The coronavirus pandemic has exerted enormous pressure on our society and forced a whole host of changes to how we live, work and socialise. For recovering addicts and alcoholics, remaining clean and sober in a post-pandemic world will not be without its challenges.
Many of us now have the opportunity to do things we have missed and longed for since measures were implemented at the end of March 2020: whether it’s seeing friends and family, socialising again, going to restaurants or back to the workplace. These changes are largely positive, but for some addicts and alcoholics, there may be a feeling of anxiety or concern at the thought of re-engaging with the world. As Covid-19 positive cases have continued to soar in recent weeks, so too have rates of mental illness, drug and alcohol misuse across the country. Evidently, there is a direct link between the pandemic and poor mental health, especially anxiety, depression and increased addiction rates.
As the world reopens over the next few months and restrictions ease further, experts are predicting a further rise in new cases of addiction and mental health disorders. They also believe we will see an increase in relapse rates for those in recovery, as people struggle to adapt to the ‘new normal’ we are living in. “Recent events can be particularly stressful and triggering for those individuals struggling with an addiction, whether that is food, alcohol, drugs or gambling” one research fellow explained. “The reality of our new, post-pandemic world may lead many to resort to old coping mechanisms and destructive patterns of behaviour. The risk of relapse is very real.”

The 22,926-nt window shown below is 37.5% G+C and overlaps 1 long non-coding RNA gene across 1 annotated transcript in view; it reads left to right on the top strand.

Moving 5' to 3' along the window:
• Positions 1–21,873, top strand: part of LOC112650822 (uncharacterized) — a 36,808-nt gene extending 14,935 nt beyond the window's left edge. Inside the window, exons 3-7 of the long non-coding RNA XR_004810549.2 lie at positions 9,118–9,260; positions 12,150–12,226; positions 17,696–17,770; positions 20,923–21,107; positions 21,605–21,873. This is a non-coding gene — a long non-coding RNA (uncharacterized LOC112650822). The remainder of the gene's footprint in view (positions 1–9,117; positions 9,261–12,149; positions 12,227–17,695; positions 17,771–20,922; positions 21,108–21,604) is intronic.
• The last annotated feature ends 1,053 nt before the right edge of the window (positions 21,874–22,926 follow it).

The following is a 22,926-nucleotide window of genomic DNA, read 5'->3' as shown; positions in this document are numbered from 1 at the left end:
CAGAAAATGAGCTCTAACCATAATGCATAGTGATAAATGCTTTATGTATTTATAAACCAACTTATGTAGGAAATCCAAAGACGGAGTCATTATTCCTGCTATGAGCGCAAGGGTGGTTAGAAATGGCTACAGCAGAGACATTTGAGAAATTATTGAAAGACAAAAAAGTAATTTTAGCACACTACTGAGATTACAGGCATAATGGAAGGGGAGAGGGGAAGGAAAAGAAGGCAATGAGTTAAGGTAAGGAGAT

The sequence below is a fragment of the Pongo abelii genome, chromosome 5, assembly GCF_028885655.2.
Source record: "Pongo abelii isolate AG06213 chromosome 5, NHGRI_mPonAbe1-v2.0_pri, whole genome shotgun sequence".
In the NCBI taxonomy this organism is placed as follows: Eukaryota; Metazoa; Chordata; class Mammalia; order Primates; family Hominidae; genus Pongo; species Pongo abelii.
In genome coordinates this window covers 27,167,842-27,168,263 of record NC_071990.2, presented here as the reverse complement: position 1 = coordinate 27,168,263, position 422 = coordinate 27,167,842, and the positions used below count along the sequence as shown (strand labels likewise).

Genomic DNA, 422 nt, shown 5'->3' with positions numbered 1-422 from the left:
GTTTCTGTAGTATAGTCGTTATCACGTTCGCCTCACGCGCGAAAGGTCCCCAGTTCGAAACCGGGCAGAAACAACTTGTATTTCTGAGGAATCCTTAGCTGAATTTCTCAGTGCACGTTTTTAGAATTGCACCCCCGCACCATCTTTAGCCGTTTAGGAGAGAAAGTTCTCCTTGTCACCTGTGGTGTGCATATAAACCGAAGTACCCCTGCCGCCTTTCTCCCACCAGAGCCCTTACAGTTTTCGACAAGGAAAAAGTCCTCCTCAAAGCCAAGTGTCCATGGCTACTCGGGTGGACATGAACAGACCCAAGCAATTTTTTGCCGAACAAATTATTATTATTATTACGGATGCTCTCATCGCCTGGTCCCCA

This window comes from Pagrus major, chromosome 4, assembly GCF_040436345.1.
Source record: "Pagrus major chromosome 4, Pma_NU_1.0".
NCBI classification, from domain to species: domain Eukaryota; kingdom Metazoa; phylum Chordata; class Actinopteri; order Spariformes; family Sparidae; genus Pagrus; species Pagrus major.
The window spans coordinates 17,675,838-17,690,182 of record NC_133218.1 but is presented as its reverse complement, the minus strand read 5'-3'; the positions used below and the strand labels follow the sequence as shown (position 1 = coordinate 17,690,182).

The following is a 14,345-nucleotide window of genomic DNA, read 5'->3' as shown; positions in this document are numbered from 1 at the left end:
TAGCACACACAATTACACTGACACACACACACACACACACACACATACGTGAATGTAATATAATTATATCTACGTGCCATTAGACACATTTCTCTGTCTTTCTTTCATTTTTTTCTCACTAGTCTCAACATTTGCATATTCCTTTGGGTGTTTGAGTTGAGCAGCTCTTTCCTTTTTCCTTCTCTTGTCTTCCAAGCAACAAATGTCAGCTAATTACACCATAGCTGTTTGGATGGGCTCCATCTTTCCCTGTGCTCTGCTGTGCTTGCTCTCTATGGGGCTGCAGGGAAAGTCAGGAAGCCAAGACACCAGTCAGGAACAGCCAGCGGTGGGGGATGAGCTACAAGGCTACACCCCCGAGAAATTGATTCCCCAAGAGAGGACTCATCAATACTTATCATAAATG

One example given was how as restaurants and bars re-open, those who struggle with food or alcohol might be triggered by the availability of food and alcohol in social settings which they aren’t used to. High-stress situations such as financial insecurity and worry, adapting to new rules and guidelines, working from home or adapting to working in a new environment as well as trying to find new employment can all trigger a potential relapse.